Earle vaguely charges that DeLay participated in a “conspiracy” to violate a Texas law that prohibits corporations from contributing to candidates for state office. The indictment says several corporations contributed a total of $155,000 to Texans for a Republican Majority (TRMPAC), a political action committee DeLay founded, advised and helped raise money for. But it is legal in Texas for corporations to contribute money to PACs for administrative expenses.
Secondly, the indictment says an officer of TRMPAC sent a $190,000 check to the Republican National State Elections Committee (RNSEC) in Washington, D.C. But this, too, is legal.
Thirdly, the indictment says that RNSEC made contributions to state candidates in Texas. Yet, this is legal also.
Earle’s charges are not so much a conspiracy indictment as a conspiracy theory—a theory that plays out in the alternative universe of “hard” and “soft” money and the bookkeeping practices of political committees.
Where’s the Evidence?
The hypothesis is that the money RNSEC contributed to the Texas candidates was the exact same money that the corporations contributed to TRMPAC, and that not only did the officers of TRMPAC know this and intend to violate the law by causing this to happen, but that DeLay knew they were doing it, and he, too, intended that they should violate the law. The Washington Post, no friend of DeLay, reported: “For DeLay to be guilty, he would have had to have both been informed of the transaction and approved the transaction, according to a source familiar with the case.” The Post also noted: “No evidence to support the conspiracy charge was cited in the indictment.”
DeLay has been adamant in his response to Earle. He denies the charge without any nuance or ambiguity. “My defense in this case will not be technical or legalistic: it will be categorical and absolute,” he said. “I am innocent. Mr. Earle and his staff know it. And I will prove it.”
After the indictment was announced, DeLay made the rounds of cable news shows and answered questions, stressing he had no hand the in the day-to-day operations of the PAC, and that, besides, as he told Brit Hume on Fox News, “everything that they did, they did with the approval of lawyers and accountants.”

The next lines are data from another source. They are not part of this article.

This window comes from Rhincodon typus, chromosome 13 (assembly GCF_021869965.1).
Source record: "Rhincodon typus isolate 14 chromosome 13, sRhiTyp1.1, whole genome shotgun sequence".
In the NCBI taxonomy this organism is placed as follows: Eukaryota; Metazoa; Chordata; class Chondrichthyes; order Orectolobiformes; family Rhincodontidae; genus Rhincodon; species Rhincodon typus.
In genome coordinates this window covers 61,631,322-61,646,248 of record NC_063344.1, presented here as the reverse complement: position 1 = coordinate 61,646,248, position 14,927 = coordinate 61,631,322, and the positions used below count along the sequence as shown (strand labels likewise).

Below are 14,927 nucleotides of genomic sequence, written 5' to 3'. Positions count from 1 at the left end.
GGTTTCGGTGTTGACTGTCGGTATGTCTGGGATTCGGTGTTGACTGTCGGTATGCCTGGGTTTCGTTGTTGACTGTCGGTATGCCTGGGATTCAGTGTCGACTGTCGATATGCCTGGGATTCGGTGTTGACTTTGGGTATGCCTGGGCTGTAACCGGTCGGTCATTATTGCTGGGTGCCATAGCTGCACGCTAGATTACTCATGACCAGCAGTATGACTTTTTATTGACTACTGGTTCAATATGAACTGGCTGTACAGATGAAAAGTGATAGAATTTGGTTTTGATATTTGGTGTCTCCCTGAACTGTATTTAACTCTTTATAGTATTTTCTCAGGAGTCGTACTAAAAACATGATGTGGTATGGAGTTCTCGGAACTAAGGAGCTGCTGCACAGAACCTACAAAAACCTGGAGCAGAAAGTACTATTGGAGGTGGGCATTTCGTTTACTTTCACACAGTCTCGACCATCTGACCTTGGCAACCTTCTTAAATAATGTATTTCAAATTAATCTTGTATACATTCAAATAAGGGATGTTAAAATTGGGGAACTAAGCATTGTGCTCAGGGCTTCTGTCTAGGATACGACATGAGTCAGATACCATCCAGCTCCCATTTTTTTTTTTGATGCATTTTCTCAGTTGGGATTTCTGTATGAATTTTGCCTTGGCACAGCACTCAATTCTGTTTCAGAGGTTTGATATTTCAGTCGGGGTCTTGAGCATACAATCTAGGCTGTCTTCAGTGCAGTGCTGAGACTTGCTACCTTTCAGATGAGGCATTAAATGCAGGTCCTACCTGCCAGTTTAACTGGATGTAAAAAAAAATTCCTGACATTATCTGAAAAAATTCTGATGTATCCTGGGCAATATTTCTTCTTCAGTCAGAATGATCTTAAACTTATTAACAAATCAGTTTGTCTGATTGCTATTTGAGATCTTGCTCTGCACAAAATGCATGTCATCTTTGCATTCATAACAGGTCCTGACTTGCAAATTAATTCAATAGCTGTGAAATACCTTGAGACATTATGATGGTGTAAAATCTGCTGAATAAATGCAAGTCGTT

DeLay is now represented by Dick DeGuerin, the same lawyer who successfully defended Hutchison against Earle. Appearing on MSNBC’s “Hardball,” DeGuerin said “there was a firewall” maintained between corporate contributions and money that could be given to candidates. He was confident he would not just defeat Earle but prove DeLay’s innocence.
Asked by Matthews how he would prove it, he said: “By laying out the facts and show[ing] how the money was kept separate. You show the separate bank account, which the lawyers have shown Ronnie Earle and his associates. You trace the money. Follow the money. The money went from the corporations to TRMPAC and then to the Republican Party, and then back out to places where it could be lawfully sent.”
He was adamant the other people charged in Earle’s conspiracy theory will exonerate DeLay as well as themselves. “[T]he other people who have been charged have told Ronnie Earl, either directly or through their lawyers, that no matter what Ronnie Earl offers them, a walk in the park, that they don’t have any evidence against Tom DeLay. Tom DeLay didn’t participate in their decision-making process.”
Eleven years ago, DeGuerin slam-dunked Earle when he floated his long-shot indictment against Hutchison. Don’t be surprised if he does it again.